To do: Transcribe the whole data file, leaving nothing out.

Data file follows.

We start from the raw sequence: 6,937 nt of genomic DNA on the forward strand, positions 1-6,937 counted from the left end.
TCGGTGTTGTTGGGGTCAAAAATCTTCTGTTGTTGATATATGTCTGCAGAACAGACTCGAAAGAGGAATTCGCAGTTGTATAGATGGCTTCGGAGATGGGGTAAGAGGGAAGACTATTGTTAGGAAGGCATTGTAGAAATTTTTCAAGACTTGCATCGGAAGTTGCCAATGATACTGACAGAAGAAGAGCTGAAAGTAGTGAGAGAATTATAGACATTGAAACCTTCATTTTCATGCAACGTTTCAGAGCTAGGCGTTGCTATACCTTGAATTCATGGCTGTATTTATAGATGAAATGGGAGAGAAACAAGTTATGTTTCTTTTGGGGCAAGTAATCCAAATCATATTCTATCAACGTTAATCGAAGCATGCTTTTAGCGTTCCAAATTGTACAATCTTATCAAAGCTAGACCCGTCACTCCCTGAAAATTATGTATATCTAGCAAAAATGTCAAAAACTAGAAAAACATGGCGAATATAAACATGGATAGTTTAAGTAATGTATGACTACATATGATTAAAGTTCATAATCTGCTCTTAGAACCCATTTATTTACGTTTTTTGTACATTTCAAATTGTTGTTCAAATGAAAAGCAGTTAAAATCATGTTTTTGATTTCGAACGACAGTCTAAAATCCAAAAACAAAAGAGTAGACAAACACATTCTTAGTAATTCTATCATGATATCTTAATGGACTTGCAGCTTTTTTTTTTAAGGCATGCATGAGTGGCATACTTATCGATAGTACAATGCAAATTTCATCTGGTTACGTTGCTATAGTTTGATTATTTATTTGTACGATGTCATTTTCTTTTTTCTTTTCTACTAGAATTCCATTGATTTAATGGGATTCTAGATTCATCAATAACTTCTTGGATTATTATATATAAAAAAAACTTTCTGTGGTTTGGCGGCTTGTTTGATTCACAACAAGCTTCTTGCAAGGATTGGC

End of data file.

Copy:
We start from the raw sequence: 6,937 nt of genomic DNA on the forward strand, positions 1-6,937 counted from the left end.
TCGGTGTTGTTGGGGTCAAAAATCTTCTGTTGTTGATATATGTCTGCAGAACAGACTCGAAAGAGGAATTCGCAGTTGTATAGATGGCTTCGGAGATGGGGTAAGAGGGAAGACTATTGTTAGGAAGGCATTGTAGAAATTTTTCAAGACTTGCATCGGAAGTTGCCAATGATACTGACAGAAGAAGAGCTGAAAGTAGTGAGAGAATTATAGACATTGAAACCTTCATTTTCATGCAACGTTTCAGAGCTAGGCGTTGCTATACCTTGAATTCATGGCTGTATTTATAGATGAAATGGGAGAGAAACAAGTTATGTTTCTTTTGGGGCAAGTAATCCAAATCATATTCTATCAACGTTAATCGAAGCATGCTTTTAGCGTTCCAAATTGTACAATCTTATCAAAGCTAGACCCGTCACTCCCTGAAAATTATGTATATCTAGCAAAAATGTCAAAAACTAGAAAAACATGGCGAATATAAACATGGATAGTTTAAGTAATGTATGACTACATATGATTAAAGTTCATAATCTGCTCTTAGAACCCATTTATTTACGTTTTTTGTACATTTCAAATTGTTGTTCAAATGAAAAGCAGTTAAAATCATGTTTTTGATTTCGAACGACAGTCTAAAATCCAAAAACAAAAGAGTAGACAAACACATTCTTAGTAATTCTATCATGATATCTTAATGGACTTGCAGCTTTTTTTTTTAAGGCATGCATGAGTGGCATACTTATCGATAGTACAATGCAAATTTCATCTGGTTACGTTGCTATAGTTTGATTATTTATTTGTACGATGTCATTTTCTTTTTTCTTTTCTACTAGAATTCCATTGATTTAATGGGATTCTAGATTCATCAATAACTTCTTGGATTATTATATATAAAAAAAACTTTCTGTGGTTTGGCGGCTTGTTTGATTCACAACAAGCTTCTTGCAAGGATTGGC